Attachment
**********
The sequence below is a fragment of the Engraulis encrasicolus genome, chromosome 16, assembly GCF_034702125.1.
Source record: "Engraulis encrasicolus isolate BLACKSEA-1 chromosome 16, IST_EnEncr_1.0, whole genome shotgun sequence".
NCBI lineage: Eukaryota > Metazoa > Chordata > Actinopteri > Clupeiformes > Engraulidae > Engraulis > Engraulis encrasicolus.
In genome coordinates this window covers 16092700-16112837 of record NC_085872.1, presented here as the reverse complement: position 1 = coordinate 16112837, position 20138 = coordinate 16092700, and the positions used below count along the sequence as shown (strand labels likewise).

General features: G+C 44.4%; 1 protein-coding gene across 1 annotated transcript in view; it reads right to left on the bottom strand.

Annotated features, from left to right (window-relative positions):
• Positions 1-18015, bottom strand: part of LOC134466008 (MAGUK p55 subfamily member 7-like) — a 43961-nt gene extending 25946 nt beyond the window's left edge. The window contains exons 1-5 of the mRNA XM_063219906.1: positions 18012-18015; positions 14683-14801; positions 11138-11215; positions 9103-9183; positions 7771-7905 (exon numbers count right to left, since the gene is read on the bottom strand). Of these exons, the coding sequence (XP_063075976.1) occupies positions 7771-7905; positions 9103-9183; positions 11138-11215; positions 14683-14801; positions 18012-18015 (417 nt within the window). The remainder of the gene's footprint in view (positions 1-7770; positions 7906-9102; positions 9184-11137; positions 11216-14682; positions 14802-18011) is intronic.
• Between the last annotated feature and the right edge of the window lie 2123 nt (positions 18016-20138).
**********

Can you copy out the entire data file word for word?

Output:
The sequence below is a fragment of the Engraulis encrasicolus genome, chromosome 16, assembly GCF_034702125.1.
Source record: "Engraulis encrasicolus isolate BLACKSEA-1 chromosome 16, IST_EnEncr_1.0, whole genome shotgun sequence".
NCBI lineage: Eukaryota > Metazoa > Chordata > Actinopteri > Clupeiformes > Engraulidae > Engraulis > Engraulis encrasicolus.
In genome coordinates this window covers 16092700-16112837 of record NC_085872.1, presented here as the reverse complement: position 1 = coordinate 16112837, position 20138 = coordinate 16092700, and the positions used below count along the sequence as shown (strand labels likewise).

General features: G+C 44.4%; 1 protein-coding gene across 1 annotated transcript in view; it reads right to left on the bottom strand.

Annotated features, from left to right (window-relative positions):
• Positions 1-18015, bottom strand: part of LOC134466008 (MAGUK p55 subfamily member 7-like) — a 43961-nt gene extending 25946 nt beyond the window's left edge. The window contains exons 1-5 of the mRNA XM_063219906.1: positions 18012-18015; positions 14683-14801; positions 11138-11215; positions 9103-9183; positions 7771-7905 (exon numbers count right to left, since the gene is read on the bottom strand). Of these exons, the coding sequence (XP_063075976.1) occupies positions 7771-7905; positions 9103-9183; positions 11138-11215; positions 14683-14801; positions 18012-18015 (417 nt within the window). The remainder of the gene's footprint in view (positions 1-7770; positions 7906-9102; positions 9184-11137; positions 11216-14682; positions 14802-18011) is intronic.
• Between the last annotated feature and the right edge of the window lie 2123 nt (positions 18016-20138).